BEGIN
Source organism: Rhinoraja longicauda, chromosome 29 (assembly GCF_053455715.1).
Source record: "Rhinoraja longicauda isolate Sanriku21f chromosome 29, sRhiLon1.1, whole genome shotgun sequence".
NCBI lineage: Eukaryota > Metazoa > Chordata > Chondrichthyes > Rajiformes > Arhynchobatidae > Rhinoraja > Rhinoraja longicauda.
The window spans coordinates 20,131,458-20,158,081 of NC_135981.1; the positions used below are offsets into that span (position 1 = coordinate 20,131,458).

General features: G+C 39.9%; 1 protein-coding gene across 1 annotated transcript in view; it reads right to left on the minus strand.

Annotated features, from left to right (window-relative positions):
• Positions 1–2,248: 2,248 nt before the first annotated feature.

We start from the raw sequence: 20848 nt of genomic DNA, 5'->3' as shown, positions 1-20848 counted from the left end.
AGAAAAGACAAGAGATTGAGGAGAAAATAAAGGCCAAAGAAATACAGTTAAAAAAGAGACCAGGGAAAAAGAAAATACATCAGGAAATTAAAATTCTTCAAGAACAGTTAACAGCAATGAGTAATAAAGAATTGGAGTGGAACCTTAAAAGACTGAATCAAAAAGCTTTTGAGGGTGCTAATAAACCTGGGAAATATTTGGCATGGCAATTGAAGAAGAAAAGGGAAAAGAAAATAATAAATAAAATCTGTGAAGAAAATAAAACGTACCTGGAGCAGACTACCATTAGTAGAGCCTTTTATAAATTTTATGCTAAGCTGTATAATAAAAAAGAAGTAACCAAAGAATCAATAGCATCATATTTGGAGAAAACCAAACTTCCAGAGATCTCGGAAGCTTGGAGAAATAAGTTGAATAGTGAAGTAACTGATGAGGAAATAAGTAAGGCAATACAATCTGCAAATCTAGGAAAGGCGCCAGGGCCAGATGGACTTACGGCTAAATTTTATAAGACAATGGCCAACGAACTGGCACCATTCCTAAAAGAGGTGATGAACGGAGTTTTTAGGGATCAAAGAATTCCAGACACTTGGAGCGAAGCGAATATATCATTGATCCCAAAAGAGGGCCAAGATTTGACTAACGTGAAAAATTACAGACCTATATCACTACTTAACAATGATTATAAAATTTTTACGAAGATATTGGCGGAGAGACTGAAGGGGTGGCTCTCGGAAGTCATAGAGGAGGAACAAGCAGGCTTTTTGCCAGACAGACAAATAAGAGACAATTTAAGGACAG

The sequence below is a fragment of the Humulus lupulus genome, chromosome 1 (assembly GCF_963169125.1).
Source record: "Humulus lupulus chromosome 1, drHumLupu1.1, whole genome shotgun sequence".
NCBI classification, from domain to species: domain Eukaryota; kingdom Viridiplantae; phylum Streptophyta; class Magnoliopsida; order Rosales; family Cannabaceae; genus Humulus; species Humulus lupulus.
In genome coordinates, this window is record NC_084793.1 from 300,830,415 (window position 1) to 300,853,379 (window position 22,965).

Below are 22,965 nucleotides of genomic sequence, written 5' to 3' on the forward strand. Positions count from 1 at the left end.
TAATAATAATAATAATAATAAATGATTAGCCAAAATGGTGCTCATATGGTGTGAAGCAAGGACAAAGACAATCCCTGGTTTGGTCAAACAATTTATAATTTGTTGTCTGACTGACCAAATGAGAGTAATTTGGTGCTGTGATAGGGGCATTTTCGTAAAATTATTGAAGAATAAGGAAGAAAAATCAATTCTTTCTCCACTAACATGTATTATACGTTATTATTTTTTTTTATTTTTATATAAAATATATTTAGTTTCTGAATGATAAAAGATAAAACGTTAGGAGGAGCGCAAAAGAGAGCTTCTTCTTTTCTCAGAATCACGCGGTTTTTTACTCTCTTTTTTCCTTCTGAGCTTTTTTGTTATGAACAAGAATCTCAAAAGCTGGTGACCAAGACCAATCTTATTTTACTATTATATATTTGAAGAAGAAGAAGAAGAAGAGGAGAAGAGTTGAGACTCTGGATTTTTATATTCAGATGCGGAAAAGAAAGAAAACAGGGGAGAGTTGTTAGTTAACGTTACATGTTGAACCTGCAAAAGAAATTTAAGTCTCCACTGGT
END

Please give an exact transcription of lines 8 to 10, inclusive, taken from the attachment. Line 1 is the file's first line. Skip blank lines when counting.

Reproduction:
We start from the raw sequence: 20848 nt of genomic DNA, 5'->3' as shown, positions 1-20848 counted from the left end.
AGAAAAGACAAGAGATTGAGGAGAAAATAAAGGCCAAAGAAATACAGTTAAAAAAGAGACCAGGGAAAAAGAAAATACATCAGGAAATTAAAATTCTTCAAGAACAGTTAACAGCAATGAGTAATAAAGAATTGGAGTGGAACCTTAAAAGACTGAATCAAAAAGCTTTTGAGGGTGCTAATAAACCTGGGAAATATTTGGCATGGCAATTGAAGAAGAAAAGGGAAAAGAAAATAATAAATAAAATCTGTGAAGAAAATAAAACGTACCTGGAGCAGACTACCATTAGTAGAGCCTTTTATAAATTTTATGCTAAGCTGTATAATAAAAAAGAAGTAACCAAAGAATCAATAGCATCATATTTGGAGAAAACCAAACTTCCAGAGATCTCGGAAGCTTGGAGAAATAAGTTGAATAGTGAAGTAACTGATGAGGAAATAAGTAAGGCAATACAATCTGCAAATCTAGGAAAGGCGCCAGGGCCAGATGGACTTACGGCTAAATTTTATAAGACAATGGCCAACGAACTGGCACCATTCCTAAAAGAGGTGATGAACGGAGTTTTTAGGGATCAAAGAATTCCAGACACTTGGAGCGAAGCGAATATATCATTGATCCCAAAAGAGGGCCAAGATTTGACTAACGTGAAAAATTACAGACCTATATCACTACTTAACAATGATTATAAAATTTTTACGAAGATATTGGCGGAGAGACTGAAGGGGTGGCTCTCGGAAGTCATAGAGGAGGAACAAGCAGGCTTTTTGCCAGACAGACAAATAAGAGACAATTTAAGGACAG

The sequence below is a fragment of the Humulus lupulus genome, chromosome 1 (assembly GCF_963169125.1).